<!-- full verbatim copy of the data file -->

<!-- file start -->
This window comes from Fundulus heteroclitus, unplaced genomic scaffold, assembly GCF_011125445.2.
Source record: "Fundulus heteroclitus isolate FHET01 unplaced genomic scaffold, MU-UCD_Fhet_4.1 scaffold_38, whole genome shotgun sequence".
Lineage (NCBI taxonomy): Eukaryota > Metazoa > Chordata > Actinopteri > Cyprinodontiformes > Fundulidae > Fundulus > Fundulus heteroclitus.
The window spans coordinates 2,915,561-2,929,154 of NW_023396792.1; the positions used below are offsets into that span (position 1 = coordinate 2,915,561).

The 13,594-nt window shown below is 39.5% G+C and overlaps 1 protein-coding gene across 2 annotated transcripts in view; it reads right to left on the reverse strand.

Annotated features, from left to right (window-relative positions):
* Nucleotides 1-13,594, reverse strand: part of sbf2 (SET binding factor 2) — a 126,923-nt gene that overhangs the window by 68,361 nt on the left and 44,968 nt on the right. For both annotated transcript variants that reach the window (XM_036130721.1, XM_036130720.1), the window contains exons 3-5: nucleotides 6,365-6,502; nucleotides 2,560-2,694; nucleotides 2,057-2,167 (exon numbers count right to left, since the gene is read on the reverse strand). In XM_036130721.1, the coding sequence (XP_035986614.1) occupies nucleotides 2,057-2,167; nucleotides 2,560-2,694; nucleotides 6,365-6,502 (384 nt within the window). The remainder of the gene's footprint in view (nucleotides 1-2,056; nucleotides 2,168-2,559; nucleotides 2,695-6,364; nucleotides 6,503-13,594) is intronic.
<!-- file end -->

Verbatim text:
This window comes from Fundulus heteroclitus, unplaced genomic scaffold, assembly GCF_011125445.2.
Source record: "Fundulus heteroclitus isolate FHET01 unplaced genomic scaffold, MU-UCD_Fhet_4.1 scaffold_38, whole genome shotgun sequence".
Lineage (NCBI taxonomy): Eukaryota > Metazoa > Chordata > Actinopteri > Cyprinodontiformes > Fundulidae > Fundulus > Fundulus heteroclitus.
The window spans coordinates 2,915,561-2,929,154 of NW_023396792.1; the positions used below are offsets into that span (position 1 = coordinate 2,915,561).

The 13,594-nt window shown below is 39.5% G+C and overlaps 1 protein-coding gene across 2 annotated transcripts in view; it reads right to left on the reverse strand.

Annotated features, from left to right (window-relative positions):
* Nucleotides 1-13,594, reverse strand: part of sbf2 (SET binding factor 2) — a 126,923-nt gene that overhangs the window by 68,361 nt on the left and 44,968 nt on the right. For both annotated transcript variants that reach the window (XM_036130721.1, XM_036130720.1), the window contains exons 3-5: nucleotides 6,365-6,502; nucleotides 2,560-2,694; nucleotides 2,057-2,167 (exon numbers count right to left, since the gene is read on the reverse strand). In XM_036130721.1, the coding sequence (XP_035986614.1) occupies nucleotides 2,057-2,167; nucleotides 2,560-2,694; nucleotides 6,365-6,502 (384 nt within the window). The remainder of the gene's footprint in view (nucleotides 1-2,056; nucleotides 2,168-2,559; nucleotides 2,695-6,364; nucleotides 6,503-13,594) is intronic.